Mumbai, Aug 30 (IANS) Actor-writer Lalit Marathe, who had to wait for five years for the release of his directorial debut 'Shabri', made under Ram Gopal Varma Production, is clueless why it took so long, but utilised the period to pen 'A Dog's Friday' essaying the journey from the making to the release of the film.
'It was ready for release in August 2006. It was almost like an unending kind of journey. I have no clue why it took so long to release. Nobody could give me a proper reason and now it doesn't matter as the film is here,' Marathe told IANS of the movie that finally released Friday.
The director made sure that the waiting period was not wasted.
'There is this novel I have written, which would be published very soon, called 'A Dog's Friday' because I felt like a dog waiting for his Friday. It's about a director's journey till his film is released. It's almost an autobiography. It's an interesting story dealing with incidents during the making of 'Shabri',' Marathe said.
'It will be released in a while,' he added.
Not for a day did Marathe lose hope of seeing his creation hit the theatres.
'My passion to finish this film drove me through these years. My passion was to direct the film and my job was not complete until it was released. I have put everything on stake to see that this film hits the theatres,' he said.
A one-line idea, coined by filmmaker Ram Gopal Varma over a casual chat on the underworld amplified into a full-fledged film but Marathe was clueless he was going to direct it as well until he finished writing the script.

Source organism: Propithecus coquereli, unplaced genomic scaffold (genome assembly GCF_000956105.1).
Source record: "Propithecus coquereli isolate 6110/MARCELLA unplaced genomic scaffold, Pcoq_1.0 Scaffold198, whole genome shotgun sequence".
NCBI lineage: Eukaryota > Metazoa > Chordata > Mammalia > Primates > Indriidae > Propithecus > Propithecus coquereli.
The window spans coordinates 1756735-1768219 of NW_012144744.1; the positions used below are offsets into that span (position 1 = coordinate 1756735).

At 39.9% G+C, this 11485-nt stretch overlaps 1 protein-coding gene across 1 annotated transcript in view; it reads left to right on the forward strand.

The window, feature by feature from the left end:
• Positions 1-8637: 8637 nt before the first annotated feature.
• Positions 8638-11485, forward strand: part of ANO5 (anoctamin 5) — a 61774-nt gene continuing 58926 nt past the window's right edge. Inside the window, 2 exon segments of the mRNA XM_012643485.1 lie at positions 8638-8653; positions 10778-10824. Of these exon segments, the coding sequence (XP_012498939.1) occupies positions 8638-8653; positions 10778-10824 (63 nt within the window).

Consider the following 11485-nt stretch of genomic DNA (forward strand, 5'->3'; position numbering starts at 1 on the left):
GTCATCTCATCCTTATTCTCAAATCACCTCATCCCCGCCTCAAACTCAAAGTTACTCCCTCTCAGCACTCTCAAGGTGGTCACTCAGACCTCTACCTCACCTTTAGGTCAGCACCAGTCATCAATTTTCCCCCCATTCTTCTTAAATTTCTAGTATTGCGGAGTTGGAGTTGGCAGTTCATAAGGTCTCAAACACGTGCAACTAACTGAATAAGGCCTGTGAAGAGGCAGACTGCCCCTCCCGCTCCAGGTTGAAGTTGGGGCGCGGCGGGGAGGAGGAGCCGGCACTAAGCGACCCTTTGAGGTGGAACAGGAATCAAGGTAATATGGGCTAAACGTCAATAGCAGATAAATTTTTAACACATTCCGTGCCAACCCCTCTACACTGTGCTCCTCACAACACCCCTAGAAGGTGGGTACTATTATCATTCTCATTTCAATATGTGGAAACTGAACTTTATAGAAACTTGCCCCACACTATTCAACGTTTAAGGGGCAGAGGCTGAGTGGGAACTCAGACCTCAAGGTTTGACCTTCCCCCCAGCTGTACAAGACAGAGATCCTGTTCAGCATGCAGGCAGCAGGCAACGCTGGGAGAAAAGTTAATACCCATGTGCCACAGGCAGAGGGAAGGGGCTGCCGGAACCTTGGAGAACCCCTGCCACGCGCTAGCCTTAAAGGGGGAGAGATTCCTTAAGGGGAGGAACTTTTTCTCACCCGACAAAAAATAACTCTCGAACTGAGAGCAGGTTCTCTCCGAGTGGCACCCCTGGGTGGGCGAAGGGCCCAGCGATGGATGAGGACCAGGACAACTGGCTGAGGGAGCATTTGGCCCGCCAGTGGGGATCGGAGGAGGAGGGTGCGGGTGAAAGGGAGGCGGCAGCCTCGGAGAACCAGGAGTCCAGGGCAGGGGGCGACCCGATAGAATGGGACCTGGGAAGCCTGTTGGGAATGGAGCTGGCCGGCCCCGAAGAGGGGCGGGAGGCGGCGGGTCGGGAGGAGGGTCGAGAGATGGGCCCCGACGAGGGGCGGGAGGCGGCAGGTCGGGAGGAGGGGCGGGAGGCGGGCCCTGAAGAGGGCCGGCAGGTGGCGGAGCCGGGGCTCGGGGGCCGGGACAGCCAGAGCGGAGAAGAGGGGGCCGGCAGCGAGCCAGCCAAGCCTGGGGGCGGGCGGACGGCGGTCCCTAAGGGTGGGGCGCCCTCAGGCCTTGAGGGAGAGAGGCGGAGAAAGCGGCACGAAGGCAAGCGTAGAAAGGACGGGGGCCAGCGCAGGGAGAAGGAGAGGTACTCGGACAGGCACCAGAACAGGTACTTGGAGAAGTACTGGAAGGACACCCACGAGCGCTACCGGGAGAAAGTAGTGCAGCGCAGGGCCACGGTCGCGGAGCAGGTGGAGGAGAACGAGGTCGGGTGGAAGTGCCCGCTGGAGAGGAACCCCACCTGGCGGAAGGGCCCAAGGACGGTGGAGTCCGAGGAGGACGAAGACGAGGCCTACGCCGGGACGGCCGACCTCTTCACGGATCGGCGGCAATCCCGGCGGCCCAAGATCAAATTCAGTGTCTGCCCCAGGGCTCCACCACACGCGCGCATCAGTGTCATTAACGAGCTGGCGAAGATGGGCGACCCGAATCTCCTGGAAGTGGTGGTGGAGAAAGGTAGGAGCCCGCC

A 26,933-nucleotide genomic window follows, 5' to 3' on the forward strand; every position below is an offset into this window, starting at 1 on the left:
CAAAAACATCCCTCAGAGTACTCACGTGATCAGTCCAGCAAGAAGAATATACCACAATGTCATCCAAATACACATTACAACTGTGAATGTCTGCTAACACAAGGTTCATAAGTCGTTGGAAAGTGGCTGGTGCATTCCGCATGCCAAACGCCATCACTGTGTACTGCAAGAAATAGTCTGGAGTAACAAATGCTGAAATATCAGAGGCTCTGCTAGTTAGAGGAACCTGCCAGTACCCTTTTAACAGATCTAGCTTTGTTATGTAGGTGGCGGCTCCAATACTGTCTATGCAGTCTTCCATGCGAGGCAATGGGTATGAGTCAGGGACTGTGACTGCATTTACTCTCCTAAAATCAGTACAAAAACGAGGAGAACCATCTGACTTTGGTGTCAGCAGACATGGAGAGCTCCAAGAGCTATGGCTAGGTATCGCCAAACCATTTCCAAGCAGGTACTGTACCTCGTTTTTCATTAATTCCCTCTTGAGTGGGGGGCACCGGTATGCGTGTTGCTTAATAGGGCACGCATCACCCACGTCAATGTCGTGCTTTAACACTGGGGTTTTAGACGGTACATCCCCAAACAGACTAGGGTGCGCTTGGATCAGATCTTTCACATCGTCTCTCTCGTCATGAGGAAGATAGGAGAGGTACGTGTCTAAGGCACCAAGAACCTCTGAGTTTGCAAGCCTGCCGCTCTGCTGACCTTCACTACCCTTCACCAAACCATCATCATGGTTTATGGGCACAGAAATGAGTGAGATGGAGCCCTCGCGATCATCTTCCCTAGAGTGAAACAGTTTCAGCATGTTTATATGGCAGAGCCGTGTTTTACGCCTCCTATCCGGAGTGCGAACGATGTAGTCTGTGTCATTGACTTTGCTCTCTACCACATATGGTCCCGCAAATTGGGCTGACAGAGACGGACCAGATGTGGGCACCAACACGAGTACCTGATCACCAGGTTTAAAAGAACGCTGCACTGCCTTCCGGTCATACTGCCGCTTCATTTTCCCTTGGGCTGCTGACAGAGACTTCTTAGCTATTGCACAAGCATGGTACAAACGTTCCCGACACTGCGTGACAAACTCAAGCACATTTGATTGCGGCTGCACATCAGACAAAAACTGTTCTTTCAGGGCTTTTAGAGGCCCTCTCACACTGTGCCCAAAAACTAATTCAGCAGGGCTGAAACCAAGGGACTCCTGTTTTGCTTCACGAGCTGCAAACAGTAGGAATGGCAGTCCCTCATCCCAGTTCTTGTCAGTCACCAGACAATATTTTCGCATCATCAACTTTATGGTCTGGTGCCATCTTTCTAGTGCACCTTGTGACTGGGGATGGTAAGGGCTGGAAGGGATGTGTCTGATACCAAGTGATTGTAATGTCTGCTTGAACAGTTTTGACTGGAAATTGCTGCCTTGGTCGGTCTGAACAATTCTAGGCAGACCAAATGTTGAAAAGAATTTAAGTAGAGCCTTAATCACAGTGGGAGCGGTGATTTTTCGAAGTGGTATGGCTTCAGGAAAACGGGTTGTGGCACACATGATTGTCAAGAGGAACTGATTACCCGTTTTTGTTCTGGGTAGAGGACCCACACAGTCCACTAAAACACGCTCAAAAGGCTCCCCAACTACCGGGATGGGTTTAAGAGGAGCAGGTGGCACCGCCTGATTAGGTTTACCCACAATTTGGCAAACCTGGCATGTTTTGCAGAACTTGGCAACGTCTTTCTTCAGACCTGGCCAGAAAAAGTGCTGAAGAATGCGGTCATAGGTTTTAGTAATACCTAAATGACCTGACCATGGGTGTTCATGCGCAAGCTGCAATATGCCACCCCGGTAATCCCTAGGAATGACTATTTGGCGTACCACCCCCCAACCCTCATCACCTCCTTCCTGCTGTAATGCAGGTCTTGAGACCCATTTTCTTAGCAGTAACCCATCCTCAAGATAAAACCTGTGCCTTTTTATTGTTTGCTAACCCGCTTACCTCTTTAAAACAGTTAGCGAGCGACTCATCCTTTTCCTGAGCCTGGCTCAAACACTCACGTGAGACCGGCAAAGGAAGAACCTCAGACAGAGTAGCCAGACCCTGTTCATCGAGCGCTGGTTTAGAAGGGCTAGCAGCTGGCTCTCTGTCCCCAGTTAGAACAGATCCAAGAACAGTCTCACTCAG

'It was RGV's idea. We were not thinking of writing a script or making a film. RGV and me were generally discussing about gangsters. Then he said why don't I write a script on a woman in a man's world. I agreed as I thought that I was writing for him. When I finished the script he thought as I have written it I should direct the film as well. That's how it took off,' he said.
'Shabri' is a journey of women in the Mumbai underworld.
'I had read a lot about women in the underworld and wanted to capture their attitude. I sort of find reflection of my life in the character and in several characters in the film. It's a personal take. I have explored lots of personal lives and experiences of friends and families. So it's as close to a real story as can be.
'It's a film on the personal journey of a woman in the underworld and her emotional experiences,' Marathe said.
Actress Isha Koppikar's cinematic understanding of how to carry off the character obliged him to sign her to play the protagonist, Marathe revealed.
'One thing is sure: that I wanted to do this film in a very real sort of way. It meant hours of make-up and rigorous shooting in the slums of Mumbai. We needed someone with cinematic intelligence to understand how the film would look like, what would be required from an artiste. I found that in Isha,' said Marathe.
Unlike his distributors, he is confident that the film would cater to a global audience.
'I am very confident that the film would reach out to a global audience. My distributors do not share the same confidence as yet. They want it to be distributed in a periodic manner,' he said.